Akhenaten (often also spelled Echnaton, Akhnaton, or rarely Ikhnaton; meaning Effective spirit of Aten) was known before the fifth year of his reign as Amenhotep IV (sometimes given its Greek form, Amenophis IV, and meaning Amun is Satisfied). A Pharaoh of the Eighteenth dynasty of Egypt, he ruled for 17 years and died in 1336 BC or 1334 BC. He is especially noted for abandoning traditional Egyptian polytheism and introducing worship centered on the Aten which is sometimes described as monotheistic, but henotheism would be a more accurate description, since he ranked the Aten above other gods but did not deny their existence. Indeed, an early inscription likens them to stars as compared with the sun, and later official language avoids calling the Aten a god, as if to create for the solar deity a status above mere gods. Akhenaten tried to bring about a departure from traditional religion that in the end would not be accepted. After his death, traditional religious practice was gradually restored, and when some dozen years later rulers without clear rights of succession from the Eighteenth Dynasty founded a new dynasty, they discredited Akhenaten and his immediate successors, referring to Akhenaten himself as 'the enemy' in archival records. He was all but lost from history until the discovery, in the nineteenth century, of Amarna, the site of Akhetaten, the city he built for the Aten. Early excavations at Amarna by Flinders Petrie sparked interest in the enigmatic pharaoh which increased with the discovery in the Valley of the Kings, at Luxor, of the tomb of King Tutankhamun, who may have been his son. Akhenaten remains an interesting figure, as does his Queen, Nefertiti. Their modern interest comes partly from his connection with Tutankhamun, partly from the unique style and high quality of the pictorial arts he patronized, and partly from ongoing interest in—and, all too often, less than verifiable claims about—the religion he attempted to establish. (click to see all the article on Wikipedia)

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137-01 137-03  

THE ALPHABET  ~1400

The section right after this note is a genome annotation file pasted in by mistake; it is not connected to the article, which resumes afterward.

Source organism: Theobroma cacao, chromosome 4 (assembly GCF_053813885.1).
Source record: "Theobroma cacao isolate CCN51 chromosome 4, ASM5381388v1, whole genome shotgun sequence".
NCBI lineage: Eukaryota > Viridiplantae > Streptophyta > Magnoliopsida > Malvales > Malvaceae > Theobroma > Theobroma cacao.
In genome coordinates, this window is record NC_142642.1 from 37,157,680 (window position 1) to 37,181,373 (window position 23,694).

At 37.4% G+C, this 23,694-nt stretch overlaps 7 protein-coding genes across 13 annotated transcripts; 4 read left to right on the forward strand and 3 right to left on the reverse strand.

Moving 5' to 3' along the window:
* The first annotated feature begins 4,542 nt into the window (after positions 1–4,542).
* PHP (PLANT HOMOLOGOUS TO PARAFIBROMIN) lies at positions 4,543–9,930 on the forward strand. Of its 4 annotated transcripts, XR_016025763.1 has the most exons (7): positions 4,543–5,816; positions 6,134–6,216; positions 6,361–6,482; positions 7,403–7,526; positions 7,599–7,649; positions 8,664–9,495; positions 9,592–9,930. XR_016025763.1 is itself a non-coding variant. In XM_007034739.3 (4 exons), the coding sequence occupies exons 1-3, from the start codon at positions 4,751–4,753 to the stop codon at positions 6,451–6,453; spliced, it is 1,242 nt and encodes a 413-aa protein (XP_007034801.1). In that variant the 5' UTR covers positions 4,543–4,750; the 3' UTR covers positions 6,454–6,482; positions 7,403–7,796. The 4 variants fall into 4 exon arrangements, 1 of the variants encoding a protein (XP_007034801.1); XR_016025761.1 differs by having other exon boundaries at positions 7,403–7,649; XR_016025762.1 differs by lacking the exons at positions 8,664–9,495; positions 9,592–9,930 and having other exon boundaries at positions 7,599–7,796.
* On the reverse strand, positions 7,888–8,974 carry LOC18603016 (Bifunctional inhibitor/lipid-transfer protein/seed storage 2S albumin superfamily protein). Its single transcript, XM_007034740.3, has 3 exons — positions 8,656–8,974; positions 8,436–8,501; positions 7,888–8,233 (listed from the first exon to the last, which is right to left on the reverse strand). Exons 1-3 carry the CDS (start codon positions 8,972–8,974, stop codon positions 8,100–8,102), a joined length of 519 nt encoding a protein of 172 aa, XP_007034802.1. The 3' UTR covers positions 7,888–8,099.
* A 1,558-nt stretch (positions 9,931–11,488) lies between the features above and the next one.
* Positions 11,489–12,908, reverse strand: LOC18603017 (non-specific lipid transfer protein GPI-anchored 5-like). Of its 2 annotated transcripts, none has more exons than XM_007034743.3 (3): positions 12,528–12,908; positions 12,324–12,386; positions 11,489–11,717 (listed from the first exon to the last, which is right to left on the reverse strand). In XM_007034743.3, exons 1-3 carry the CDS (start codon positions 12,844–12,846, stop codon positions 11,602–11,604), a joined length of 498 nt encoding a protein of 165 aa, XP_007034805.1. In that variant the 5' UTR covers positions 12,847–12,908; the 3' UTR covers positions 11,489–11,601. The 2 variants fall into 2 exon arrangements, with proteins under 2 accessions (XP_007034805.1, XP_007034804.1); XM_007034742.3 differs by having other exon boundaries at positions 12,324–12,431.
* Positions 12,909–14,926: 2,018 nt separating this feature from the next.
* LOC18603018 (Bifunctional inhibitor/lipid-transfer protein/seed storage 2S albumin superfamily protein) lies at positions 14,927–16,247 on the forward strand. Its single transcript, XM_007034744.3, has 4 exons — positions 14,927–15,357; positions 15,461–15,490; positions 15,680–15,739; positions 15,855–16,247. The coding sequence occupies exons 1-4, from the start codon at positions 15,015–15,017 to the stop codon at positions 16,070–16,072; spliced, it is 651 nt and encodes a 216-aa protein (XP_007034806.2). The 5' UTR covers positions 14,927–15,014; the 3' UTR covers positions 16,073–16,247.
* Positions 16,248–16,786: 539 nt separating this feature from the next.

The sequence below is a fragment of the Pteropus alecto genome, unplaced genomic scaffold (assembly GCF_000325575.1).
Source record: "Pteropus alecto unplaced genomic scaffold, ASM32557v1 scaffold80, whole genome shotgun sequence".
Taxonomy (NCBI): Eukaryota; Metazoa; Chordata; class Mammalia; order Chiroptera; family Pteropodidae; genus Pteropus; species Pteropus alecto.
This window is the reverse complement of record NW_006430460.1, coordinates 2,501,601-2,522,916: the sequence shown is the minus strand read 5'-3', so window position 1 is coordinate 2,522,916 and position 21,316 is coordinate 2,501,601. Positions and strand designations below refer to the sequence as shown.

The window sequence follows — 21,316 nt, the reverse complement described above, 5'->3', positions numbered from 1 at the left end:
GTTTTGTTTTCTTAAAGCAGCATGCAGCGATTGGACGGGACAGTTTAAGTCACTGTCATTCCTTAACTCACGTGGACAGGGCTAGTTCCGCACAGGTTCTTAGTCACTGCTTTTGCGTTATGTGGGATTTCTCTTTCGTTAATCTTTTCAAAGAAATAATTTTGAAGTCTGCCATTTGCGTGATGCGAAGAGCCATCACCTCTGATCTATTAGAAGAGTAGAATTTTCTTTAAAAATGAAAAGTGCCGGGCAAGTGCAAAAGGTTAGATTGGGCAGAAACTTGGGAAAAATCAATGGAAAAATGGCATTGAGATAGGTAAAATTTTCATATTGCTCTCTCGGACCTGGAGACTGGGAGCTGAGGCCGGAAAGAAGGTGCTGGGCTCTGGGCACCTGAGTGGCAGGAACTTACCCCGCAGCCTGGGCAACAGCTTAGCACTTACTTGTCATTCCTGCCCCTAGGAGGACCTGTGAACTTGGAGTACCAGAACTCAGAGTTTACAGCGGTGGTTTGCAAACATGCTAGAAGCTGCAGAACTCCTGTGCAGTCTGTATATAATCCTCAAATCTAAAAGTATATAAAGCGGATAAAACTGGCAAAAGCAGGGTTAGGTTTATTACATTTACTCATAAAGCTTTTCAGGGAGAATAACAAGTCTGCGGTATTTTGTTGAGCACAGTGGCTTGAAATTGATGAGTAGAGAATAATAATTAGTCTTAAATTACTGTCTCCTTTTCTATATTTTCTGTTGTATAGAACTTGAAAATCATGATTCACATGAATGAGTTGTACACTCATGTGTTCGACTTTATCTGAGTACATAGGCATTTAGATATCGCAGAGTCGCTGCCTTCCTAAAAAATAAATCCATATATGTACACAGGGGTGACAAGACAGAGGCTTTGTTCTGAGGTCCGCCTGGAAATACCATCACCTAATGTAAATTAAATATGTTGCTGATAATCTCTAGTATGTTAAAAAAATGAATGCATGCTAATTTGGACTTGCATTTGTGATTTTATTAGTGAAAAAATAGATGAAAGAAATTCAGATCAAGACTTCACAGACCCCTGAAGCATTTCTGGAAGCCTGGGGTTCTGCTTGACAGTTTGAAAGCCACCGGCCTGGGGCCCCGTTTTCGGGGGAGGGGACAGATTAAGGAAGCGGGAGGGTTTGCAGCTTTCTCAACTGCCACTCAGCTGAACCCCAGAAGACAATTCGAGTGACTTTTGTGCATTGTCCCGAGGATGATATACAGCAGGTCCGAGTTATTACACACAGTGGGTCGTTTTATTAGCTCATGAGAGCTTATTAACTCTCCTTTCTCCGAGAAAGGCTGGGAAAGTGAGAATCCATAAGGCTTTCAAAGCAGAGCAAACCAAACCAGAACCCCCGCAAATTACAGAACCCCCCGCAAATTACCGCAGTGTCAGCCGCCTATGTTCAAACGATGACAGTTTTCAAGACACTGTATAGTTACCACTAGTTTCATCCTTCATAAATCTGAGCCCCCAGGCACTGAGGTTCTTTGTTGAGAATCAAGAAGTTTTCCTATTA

Scribes in Ugarit appear to have originated the Ugaritic alphabet around 1400 BC; 30 letters, corresponding to sounds, were adapted from cuneiform characters and inscribed on clay tablets (but cf. Byblos). A debate exists as to whether the Phoenician or Ugaritic alphabet was first . While many of the letters show little or no formal similarity, the standard letter order (preserved in the latin alphabet as A, B, C, D, etc.) shows strong similarities between the two, suggesting that the Phoenician and Ugaritic systems were not wholly independent inventions. It was later the Phoenician alphabet that spread through the Aegean and on Phoenician trade routes throughout the Mediterranean. The Phoenician system became the basis for the first true alphabet, when it was adopted by Greek speakers who modified some of its signs to represent vowel sounds as well, and as such was in turn adopted and modified by populations in Italy (including ancestors of the Romans). Compared with the difficulty of writing Akkadian in cuneiform—such as the Amarna Letters from ca. 1350 BC— the flexibility of an alphabet opened a horizon of literacy to many more kinds of people. In contrast, the syllabary (called Linear B) used in Mycenaean Greek palace sites at about the same time was so cumbersome that literacy was limited largely to administrative specialists. (click to see all the article on Wikipedia)

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136-01 136-03  

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135-01 135-03  

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134-01 134-03  

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133-01 133-03  

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132-01 132-03